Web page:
We, the People of Singapore
Singapore isn't just made up of I.T geeks and blue-collared workers trying to win the rat race; the city-island is filled with a diverse mix of people who are more interesting than expected.
Crystal Yiu: When I first met the woman responsible for all the photos and stories rolling out on the site People of Singapore, I was definitely thrown off for a slight second. “Hi, I’m Robin,” she smiles. An expat running a site about Singaporeans…? Whudathought!
“The whole idea behind this site is really to humanize people here,” she explains. “There is so much diversity, and I just want to show that people are worthwhile not because of how much money they make but because they have integrity, they’re funny, they’re interesting and they have a history.”
Having lived in Singapore for the past 22 years, she’s seen the changes this country and its people have gone through. Initially an investment banker, she left the industry a few years ago and has been volunteering with NGOs ever since. However, she only started PoS last year in February. “I’ve always been active online, looking through the forums and discussions, and over the last couple of years people have been getting angrier and they’re getting kind of too negative about the society and themselves. Don't get me wrong-- I think criticism is good. It means people care and they want to engage. Not all the PoS stories are happy-clappy. But I want to show that these faceless, nameless stereotypes are a myth—everyone has a story."
In her opinion, people have created monoliths and everyone is viewed simplistically as indistinct beings. “I think a lot about national identity because I see myself as both an insider and outsider. The stereotype of the ugly Singaporean is simply not true and it’s harsh.” And that’s something Robin hopes to change through PoS. She set up the site with the ultimate goal of creating social trust—a sense of community. “If you show people as human beings, then maybe they’d be more willing to talk to each other, and like each other, and it would be a nicer place. I mean, wouldn’t you like it if you could talk to anybody?”
She recalls a particular day when she was roaming around Havelock, looking for subjects to shoot, when she stumbled across a couple of old men drinking at the hawker center. “And I’m talking 20, 30 cans of beer in front of them, and they see me. And they go “lai, lai, lai, come come come!” so I went with it. And I sat there for two whole hoursand they eventually started opening up, and some of the stories they had were just…” she pauses. “You know, there’s this whole bunch of old uncles getting drunk on a Sunday afternoon and most people wouldn’t even think much of them. But if you sit down, and you take the time, and you hear their stories… You’d be pretty amazed at what they’ve been through.”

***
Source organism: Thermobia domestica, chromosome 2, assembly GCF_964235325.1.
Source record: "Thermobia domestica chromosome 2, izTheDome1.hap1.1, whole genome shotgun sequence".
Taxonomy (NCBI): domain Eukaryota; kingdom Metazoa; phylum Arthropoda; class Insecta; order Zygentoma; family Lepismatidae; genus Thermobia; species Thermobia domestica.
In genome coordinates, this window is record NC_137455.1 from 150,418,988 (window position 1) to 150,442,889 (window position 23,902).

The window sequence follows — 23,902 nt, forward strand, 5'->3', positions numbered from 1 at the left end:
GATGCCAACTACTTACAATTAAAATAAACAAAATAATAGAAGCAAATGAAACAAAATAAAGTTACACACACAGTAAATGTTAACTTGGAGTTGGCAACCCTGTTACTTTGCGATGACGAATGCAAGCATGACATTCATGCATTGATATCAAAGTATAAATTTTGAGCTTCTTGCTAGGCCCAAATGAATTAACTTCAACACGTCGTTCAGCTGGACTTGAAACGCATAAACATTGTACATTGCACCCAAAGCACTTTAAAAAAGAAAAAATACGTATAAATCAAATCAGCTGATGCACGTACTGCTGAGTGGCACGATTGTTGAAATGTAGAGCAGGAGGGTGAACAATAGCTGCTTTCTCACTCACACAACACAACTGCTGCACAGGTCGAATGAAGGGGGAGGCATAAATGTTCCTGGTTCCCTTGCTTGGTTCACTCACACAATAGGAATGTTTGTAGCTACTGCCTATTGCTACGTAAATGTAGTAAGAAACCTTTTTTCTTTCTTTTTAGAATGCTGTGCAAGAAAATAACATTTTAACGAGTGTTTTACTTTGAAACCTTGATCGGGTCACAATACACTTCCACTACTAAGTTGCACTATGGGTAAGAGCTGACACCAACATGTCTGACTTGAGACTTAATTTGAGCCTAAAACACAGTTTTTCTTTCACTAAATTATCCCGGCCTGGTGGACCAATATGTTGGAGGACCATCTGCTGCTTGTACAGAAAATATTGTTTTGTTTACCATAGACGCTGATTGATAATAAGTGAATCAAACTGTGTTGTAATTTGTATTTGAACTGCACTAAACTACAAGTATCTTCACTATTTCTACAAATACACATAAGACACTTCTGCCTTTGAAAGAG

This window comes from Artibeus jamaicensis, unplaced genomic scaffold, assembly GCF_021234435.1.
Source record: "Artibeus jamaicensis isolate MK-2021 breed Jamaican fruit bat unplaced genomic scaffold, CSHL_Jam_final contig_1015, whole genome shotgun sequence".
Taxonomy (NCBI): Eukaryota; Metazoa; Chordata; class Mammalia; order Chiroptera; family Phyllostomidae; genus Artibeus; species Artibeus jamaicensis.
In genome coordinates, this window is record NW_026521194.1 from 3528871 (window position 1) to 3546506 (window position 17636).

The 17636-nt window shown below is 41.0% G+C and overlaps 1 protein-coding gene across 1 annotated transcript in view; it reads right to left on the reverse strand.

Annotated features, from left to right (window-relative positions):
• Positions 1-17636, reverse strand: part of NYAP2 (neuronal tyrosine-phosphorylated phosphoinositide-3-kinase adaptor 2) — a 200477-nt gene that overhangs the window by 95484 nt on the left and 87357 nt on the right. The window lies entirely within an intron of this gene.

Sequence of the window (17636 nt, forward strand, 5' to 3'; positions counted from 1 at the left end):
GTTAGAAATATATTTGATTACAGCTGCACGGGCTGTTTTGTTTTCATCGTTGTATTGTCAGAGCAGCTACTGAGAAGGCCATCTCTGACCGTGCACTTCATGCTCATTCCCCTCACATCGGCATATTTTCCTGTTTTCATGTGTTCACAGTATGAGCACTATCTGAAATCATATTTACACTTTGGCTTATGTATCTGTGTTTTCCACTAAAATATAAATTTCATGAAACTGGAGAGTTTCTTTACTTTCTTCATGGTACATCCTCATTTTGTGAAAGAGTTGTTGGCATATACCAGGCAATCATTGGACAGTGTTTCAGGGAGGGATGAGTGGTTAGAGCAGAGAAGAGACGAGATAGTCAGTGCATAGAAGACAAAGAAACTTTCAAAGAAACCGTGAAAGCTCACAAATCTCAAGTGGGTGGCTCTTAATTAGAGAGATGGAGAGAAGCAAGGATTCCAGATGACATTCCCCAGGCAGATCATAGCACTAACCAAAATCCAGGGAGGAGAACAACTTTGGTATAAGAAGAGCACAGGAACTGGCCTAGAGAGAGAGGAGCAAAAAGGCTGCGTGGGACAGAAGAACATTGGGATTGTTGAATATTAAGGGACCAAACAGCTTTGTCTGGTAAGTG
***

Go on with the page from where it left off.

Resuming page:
It isn’t easy to get people to open up, of course. It takes both time and sincerity, to not only get to know a person, but to also be able to tell their story in a way that preserves their dignity and accords them respect. Sometimes the stories are hilarious, like the old man with a feathery beard and a crazy history in Australia, and sometimes the stories are inspiring, with its subject being a feisty centenarian who is as charming as she is striking. And sometimes, the stories are just heart-wrenching. Whatever the story is, it is the human connection that this site is creating that’s worth a deeper look. PoS connects anyone who’s clicking away on the site to someone whom they’ve never met before, simply through the very human emotion of empathy.
There is a lady in Chinatown that Robin’s been trying to persuade to be photographed. “She was an amah for the same family for 47 years, and she took sor hei (a vow to never get married), and these women are almost all gone now. So she was an amah, and now she’s a super feisty garang-guni woman. She’s 94 years old, but she’s so wonderful.” And although she couldn’t really understand what the woman was saying in Cantonese (her translator-friend’s linguistic skills unfortunately only allowed for 10% comprehension), there was definitely something about the woman that captivated Robin. “To me, she’s the epitome of what this site is about. She’s elegant, she’s strong, she’s funny—this person has so much value, and integrity and we should all be going, “This is an awesome person”, and yet she feels like she’s nothing. Scroll through PoS—and you can see that there is so much more to such a person than meets the eye.”